looking for guidence on Pool equip supply and gfci

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  #1  
Old 04-24-13, 08:56 PM
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looking for guidence on Pool equip supply and gfci

I'm in the process of moving my pool equipment and trying to reconnect the power properly with GFCI protection for the pool motor as well as the 120 receptical I'm pulling from one of the 240 legs.

Prior to the move, there was a 120 gfci receptical that was pulled from one of the hot legs and the breaker in the panel was a non gfci 20 amp 240. I think the reason for the GFCI 120 receptical was for the pool light that was also tied in. The light in no longer in the equation with the pool pump as I'm powering that separately.

So my questions are this...

is the correct way to do this to get a GFCI breaker in the panel?

Is it okay for me to pull from one of the 120 legs for a GFCI 120 receptical?

How do I hook up the neutral in all this?

Also for reference, I've run 4 wires (2 hot leads, 1 ground, 1 neutral) from the panel in conduit underground to a wall mounted receptical that I intend to house the 120 gfci receptical.

thank you for you help.

-Ken
 
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Old 04-24-13, 09:14 PM
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I've run 4 wires (2 hot leads, 1 ground, 1 neutral) from the panel in conduit underground to a wall mounted receptical that I intend to house the 120 gfci receptical.
I'm guessing you're saying you've run the conduit to a weatherproof box that you intend to mount the receptacle in. How does the power get tied to the pool pump?

What material is the conduit, what size is it and how deep did you bury it? What size and color are the wires you pulled into it. I'm thinking you might need one more wire.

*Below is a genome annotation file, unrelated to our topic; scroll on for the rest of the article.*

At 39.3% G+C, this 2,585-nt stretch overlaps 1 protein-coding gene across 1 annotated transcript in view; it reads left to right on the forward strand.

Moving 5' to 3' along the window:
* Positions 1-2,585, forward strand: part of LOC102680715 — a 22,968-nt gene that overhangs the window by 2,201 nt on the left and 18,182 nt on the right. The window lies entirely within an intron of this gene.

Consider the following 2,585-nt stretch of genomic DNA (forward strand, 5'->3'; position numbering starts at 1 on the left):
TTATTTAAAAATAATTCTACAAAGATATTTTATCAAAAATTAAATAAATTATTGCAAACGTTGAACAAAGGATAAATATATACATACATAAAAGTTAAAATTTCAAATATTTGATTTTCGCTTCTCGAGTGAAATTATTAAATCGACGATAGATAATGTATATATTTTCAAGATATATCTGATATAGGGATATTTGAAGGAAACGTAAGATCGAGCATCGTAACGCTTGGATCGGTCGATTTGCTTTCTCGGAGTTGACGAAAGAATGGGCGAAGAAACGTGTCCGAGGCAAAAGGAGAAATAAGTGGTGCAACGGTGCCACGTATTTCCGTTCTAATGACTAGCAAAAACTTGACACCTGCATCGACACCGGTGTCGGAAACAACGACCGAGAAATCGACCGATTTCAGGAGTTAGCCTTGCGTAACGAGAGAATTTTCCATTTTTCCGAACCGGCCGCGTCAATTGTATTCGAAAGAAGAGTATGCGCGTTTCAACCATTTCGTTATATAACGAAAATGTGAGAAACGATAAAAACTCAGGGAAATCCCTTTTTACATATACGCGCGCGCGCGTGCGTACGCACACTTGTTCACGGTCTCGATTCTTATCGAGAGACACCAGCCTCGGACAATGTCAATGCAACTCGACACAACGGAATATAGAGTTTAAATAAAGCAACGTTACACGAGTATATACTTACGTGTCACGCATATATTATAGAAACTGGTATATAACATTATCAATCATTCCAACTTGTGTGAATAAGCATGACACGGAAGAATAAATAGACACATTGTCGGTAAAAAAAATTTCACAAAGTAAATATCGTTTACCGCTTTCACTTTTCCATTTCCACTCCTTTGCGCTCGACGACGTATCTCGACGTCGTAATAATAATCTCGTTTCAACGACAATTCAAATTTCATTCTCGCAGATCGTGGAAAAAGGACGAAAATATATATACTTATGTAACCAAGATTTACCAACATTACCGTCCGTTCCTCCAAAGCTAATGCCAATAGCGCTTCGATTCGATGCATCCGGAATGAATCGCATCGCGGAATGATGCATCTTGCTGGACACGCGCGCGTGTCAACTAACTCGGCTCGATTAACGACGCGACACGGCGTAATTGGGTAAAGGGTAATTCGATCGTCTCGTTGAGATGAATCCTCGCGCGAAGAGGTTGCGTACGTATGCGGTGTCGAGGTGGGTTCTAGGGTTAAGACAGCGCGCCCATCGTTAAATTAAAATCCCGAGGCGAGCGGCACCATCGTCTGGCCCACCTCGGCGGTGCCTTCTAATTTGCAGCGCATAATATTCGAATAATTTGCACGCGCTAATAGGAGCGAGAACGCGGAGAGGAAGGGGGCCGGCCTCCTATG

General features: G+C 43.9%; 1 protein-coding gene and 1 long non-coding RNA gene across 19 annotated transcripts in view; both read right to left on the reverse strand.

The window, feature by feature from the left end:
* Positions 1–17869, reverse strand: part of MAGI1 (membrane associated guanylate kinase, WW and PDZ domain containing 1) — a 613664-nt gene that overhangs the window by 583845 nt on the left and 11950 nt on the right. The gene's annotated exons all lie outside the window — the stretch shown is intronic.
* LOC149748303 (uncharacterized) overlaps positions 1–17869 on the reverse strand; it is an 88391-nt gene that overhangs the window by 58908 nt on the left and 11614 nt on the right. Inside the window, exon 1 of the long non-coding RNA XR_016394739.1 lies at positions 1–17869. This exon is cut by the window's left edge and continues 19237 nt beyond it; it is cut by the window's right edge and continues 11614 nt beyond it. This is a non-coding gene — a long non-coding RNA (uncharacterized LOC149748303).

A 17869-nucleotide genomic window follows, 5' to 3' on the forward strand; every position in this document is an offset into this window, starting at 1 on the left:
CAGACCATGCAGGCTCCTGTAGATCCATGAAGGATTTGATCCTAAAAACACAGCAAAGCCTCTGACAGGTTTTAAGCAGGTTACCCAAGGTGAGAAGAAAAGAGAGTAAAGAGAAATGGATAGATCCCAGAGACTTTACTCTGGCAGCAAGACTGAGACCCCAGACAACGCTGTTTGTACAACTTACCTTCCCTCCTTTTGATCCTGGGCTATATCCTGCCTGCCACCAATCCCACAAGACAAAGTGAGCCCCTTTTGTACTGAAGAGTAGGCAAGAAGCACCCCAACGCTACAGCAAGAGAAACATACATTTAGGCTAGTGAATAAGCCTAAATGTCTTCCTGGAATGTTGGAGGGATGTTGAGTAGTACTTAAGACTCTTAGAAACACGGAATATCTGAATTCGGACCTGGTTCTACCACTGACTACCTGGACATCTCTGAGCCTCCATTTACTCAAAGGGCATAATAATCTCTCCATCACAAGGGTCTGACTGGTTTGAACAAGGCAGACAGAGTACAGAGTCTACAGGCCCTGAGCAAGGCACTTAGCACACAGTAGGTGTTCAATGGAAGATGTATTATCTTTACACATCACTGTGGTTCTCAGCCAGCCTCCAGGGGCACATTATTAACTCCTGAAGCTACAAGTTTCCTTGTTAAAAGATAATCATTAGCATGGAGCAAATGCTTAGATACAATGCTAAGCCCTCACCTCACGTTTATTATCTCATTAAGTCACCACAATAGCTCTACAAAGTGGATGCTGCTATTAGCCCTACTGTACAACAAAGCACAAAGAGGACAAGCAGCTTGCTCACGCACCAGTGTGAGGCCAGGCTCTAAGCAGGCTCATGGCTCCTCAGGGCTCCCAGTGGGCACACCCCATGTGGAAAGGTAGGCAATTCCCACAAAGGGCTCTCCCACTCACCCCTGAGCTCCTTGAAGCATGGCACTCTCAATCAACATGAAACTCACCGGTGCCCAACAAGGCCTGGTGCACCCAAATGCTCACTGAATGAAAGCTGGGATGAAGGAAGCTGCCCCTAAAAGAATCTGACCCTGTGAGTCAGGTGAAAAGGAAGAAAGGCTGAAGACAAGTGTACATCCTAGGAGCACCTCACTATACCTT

is the correct way to do this to get a GFCI breaker in the panel?
You may need two. What power does the pool pump require?

Is it okay for me to pull from one of the 120 legs for a GFCI 120 receptical?
I would make it a separate circuit.
 
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Old 04-24-13, 09:16 PM
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Is it okay for me to pull from one of the 120 legs for a GFCI 120 receptical?
There are no 120 volt legs. The 120 volts in your house is derived from the neutral and one leg of the 240 volts to your house. You put the 120 volt GFCI breaker on leg of the 240, run your neutral to the neutral bar, and ground to the ground bar. If that is what you meant, yes,
 
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Old 04-25-13, 07:36 AM
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correct, have a weatherproof box mounted on the side of the house wall with 3/4 pvc 18" below runningn to the panel approx 30' away. The box is one of the ones that has the threaded knockout and I intended to wire up the 120 gfci and run flex to the pump fromt the same single gang box. I don't know the demand off hand for the pump but will find out later. The installation instructions for the pump call for 14g under 100' and 12g if over 100'. I just reusing the 12g again to reuse the wire. It's stranded btw for what it's worth. The double 20 amp pull is non gfci breaker also and have a total of 4 wires color 1 white, 1 green, 2 blues (one of them light blue).